The notorious figure reproduced by Tamblyn in his Response is propaganda, designed to frighten those who know nothing about ocean chemistry and how life adapts to it. Readers interested in the truth should read a fascinating essay by Jim Steele about pteropods and their shells.[3] Pteropod Even without ocean acidification, pteropod shells are so fragile that they usually dissolve before forming fossils.[4] And the sparse fossil record of pteropods [also known as “sea butterflies”; see right — eds.] extends back many tens of millions of years, to times when atmospheric CO2 levels were much higher than those today,[5] and when the ocean was more “acidic” (that is less basic), with surface pH values as low as pH = 7.6, compared to today’s typical values of pH = 8. Waters with pH values greater than 7 are basic, not acidic.

Mr. Tamblyn has done nothing to refute the main points of my Statement, so I will take this final opportunity to repeat them:

1. Climate models don’t work. They have predicted several times more warming from greenhouse gas increases than has been observed.

Like other apologists in the climate-science establishment, Mr. Tamblyn loves the word “cherry-picking.” This means that we should believe that climate models are right, even if the models predict far more warming than is observed (the “cherry”). After all, the models “predict” many other phenomena more or less correctly. But the failure of a model to agree with a single key experiment is enough to falsify it.

Newton’s laws of motion and the universal law of gravity are enough to precisely describe the orbits of the Earth and most of the other planets around the Sun. But they don’t fully explain the precession of the elliptical orbit of the planet Mercury. When Einstein and others pointed to the anomalous precession of Mercury’s orbit, were they “cherry-picking,” since Newton’s laws worked fine for the other planets? No! Einstein’s General Theory of Relativity shows that Newton’s laws are incorrect for large gravitational fields or rapidly accelerating objects. Mercury, the closest planet to the Sun, experiences much larger gravitational fields and accelerations than other planets. Newton’s laws do not explain the gravitational waves recently observed on Earth with the LIGO observatory.[6] Einstein’s General Relativity does predict the conversion of huge amounts of gravitational energy to gravitational waves when black holes collapse into each other — the phenomenon that appears to have generated the observed waves.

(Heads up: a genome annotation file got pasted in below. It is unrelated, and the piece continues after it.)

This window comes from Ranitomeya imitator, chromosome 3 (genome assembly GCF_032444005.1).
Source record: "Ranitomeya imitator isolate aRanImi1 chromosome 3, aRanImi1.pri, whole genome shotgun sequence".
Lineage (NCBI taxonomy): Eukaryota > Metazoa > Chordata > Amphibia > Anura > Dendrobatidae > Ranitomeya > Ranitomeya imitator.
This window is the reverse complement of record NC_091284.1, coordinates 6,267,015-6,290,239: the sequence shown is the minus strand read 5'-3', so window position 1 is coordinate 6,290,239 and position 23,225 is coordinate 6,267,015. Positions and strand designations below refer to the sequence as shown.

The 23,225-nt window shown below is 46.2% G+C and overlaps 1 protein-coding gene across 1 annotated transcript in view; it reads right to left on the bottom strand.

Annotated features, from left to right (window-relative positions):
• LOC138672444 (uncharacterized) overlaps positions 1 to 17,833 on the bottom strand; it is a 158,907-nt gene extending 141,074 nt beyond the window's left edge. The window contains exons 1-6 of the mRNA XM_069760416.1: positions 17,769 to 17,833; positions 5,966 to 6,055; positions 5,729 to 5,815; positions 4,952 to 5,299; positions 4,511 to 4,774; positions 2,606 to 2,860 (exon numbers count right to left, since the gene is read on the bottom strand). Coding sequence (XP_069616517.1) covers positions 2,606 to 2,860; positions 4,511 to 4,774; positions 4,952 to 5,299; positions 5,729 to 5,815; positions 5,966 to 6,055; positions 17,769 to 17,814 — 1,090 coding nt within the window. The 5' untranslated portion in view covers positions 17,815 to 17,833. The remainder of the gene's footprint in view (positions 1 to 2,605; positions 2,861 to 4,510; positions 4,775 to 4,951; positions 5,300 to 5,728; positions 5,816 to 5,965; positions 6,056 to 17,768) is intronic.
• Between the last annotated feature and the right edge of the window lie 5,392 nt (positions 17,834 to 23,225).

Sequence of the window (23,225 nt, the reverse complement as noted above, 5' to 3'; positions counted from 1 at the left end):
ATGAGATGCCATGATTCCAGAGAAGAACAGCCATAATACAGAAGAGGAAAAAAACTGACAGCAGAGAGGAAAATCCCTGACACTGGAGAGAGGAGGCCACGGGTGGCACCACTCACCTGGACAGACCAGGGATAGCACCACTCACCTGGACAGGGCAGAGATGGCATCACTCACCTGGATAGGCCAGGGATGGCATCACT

A single, incisive experiment is sufficient to falsify a theory, even if the theory accurately explains many other experiments. Montgolfier Hot Air Balloon Climate models have been falsified because they have predicted much more warming than has been observed. The warming rate is perhaps the single most important thing that models should be able to predict, so getting the warming rate wrong is fatal. Other failures include the absence of the predicted hot spot in the upper troposphere of tropical latitudes.[7]

Mr. Tamblyn goes on and on about the various things that models predict correctly, for example, in connection with his Figure 1, that hot air rises. I am glad that the IPCC and Mr. Tamblyn got this right but it was understood well enough to the Montgolfier brothers in 1784 for them to risk their lives with the first hot-air balloon flight.[8] The IPCC and Mr. Tamblyn are pretty good at restating long-known facts that supposedly validate climate models.

In his Figure 6, Mr. Tamblyn shows how well models account for past temperatures. Of course, this is not really prediction, but rather fitting a curve to a known result. In my Detailed Response I already mentioned John von Neumann’s famous comment:[9]

With four parameters I can fit an elephant, and with five I can make him wiggle his trunk.